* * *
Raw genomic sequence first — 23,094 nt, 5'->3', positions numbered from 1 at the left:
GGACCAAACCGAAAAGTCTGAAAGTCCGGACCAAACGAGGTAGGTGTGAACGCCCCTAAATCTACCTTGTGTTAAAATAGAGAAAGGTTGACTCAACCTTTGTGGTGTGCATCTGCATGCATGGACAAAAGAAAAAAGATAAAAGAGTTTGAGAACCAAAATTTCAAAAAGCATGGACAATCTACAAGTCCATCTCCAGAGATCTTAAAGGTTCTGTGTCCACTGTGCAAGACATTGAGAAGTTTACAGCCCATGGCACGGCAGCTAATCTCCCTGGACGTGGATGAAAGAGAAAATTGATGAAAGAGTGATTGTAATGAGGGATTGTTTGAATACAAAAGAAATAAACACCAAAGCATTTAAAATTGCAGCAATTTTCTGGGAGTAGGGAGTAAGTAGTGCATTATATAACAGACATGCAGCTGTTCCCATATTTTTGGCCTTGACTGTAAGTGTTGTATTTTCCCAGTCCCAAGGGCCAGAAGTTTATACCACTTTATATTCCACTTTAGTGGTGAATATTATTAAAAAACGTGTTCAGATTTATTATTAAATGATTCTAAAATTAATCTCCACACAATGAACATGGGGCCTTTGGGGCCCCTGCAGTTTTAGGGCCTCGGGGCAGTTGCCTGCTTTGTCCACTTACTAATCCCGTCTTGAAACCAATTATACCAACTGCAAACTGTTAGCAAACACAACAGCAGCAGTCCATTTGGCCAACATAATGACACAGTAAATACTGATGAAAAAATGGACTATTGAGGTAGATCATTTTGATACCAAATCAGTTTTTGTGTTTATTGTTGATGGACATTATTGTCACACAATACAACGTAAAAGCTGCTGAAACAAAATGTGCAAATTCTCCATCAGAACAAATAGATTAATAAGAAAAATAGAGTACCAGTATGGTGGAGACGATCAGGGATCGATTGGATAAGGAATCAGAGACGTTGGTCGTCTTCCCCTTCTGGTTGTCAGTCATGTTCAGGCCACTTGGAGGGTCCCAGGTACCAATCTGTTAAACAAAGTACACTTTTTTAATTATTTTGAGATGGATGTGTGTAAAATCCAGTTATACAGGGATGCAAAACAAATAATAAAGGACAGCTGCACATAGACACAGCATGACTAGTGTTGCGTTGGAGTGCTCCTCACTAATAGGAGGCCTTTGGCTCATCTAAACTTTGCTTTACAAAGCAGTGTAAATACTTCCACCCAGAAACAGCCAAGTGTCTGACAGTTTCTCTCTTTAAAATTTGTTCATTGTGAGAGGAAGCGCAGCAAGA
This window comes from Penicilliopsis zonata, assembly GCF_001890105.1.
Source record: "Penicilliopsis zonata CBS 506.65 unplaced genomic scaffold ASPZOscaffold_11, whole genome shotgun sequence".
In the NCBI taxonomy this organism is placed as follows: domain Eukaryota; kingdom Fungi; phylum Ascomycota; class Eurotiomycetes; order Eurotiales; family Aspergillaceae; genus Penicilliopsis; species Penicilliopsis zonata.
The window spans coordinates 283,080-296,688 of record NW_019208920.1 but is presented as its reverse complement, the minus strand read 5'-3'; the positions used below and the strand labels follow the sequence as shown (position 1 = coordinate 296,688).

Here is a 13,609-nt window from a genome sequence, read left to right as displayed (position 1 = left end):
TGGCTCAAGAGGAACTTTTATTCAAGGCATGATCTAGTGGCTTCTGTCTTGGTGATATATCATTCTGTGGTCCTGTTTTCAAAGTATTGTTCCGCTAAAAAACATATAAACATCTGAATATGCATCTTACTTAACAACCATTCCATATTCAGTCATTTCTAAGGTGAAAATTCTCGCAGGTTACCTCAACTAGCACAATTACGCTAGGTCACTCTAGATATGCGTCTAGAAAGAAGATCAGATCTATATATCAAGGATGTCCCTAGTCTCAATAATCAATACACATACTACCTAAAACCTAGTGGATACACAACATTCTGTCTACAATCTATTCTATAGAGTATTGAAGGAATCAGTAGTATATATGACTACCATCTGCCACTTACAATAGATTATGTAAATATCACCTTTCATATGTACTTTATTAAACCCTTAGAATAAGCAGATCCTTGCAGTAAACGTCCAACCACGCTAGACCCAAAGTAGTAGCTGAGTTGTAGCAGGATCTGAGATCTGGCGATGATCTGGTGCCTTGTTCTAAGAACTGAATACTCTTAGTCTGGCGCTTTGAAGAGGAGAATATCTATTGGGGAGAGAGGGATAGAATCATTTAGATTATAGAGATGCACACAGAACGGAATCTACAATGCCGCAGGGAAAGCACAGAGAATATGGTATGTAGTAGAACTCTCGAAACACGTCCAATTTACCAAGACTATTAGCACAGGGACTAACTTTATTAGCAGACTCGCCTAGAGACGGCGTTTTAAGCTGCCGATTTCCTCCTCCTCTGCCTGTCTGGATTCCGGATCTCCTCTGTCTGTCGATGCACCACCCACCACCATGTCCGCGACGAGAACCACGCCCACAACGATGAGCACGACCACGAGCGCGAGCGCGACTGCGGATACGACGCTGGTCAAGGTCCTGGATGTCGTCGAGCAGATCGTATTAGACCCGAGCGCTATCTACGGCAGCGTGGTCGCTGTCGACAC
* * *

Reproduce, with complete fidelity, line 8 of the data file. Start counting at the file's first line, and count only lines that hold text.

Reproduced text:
TGGCTCAAGAGGAACTTTTATTCAAGGCATGATCTAGTGGCTTCTGTCTTGGTGATATATCATTCTGTGGTCCTGTTTTCAAAGTATTGTTCCGCTAAAAAACATATAAACATCTGAATATGCATCTTACTTAACAACCATTCCATATTCAGTCATTTCTAAGGTGAAAATTCTCGCAGGTTACCTCAACTAGCACAATTACGCTAGGTCACTCTAGATATGCGTCTAGAAAGAAGATCAGATCTATATATCAAGGATGTCCCTAGTCTCAATAATCAATACACATACTACCTAAAACCTAGTGGATACACAACATTCTGTCTACAATCTATTCTATAGAGTATTGAAGGAATCAGTAGTATATATGACTACCATCTGCCACTTACAATAGATTATGTAAATATCACCTTTCATATGTACTTTATTAAACCCTTAGAATAAGCAGATCCTTGCAGTAAACGTCCAACCACGCTAGACCCAAAGTAGTAGCTGAGTTGTAGCAGGATCTGAGATCTGGCGATGATCTGGTGCCTTGTTCTAAGAACTGAATACTCTTAGTCTGGCGCTTTGAAGAGGAGAATATCTATTGGGGAGAGAGGGATAGAATCATTTAGATTATAGAGATGCACACAGAACGGAATCTACAATGCCGCAGGGAAAGCACAGAGAATATGGTATGTAGTAGAACTCTCGAAACACGTCCAATTTACCAAGACTATTAGCACAGGGACTAACTTTATTAGCAGACTCGCCTAGAGACGGCGTTTTAAGCTGCCGATTTCCTCCTCCTCTGCCTGTCTGGATTCCGGATCTCCTCTGTCTGTCGATGCACCACCCACCACCATGTCCGCGACGAGAACCACGCCCACAACGATGAGCACGACCACGAGCGCGAGCGCGACTGCGGATACGACGCTGGTCAAGGTCCTGGATGTCGTCGAGCAGATCGTATTAGACCCGAGCGCTATCTACGGCAGCGTGGTCGCTGTCGACAC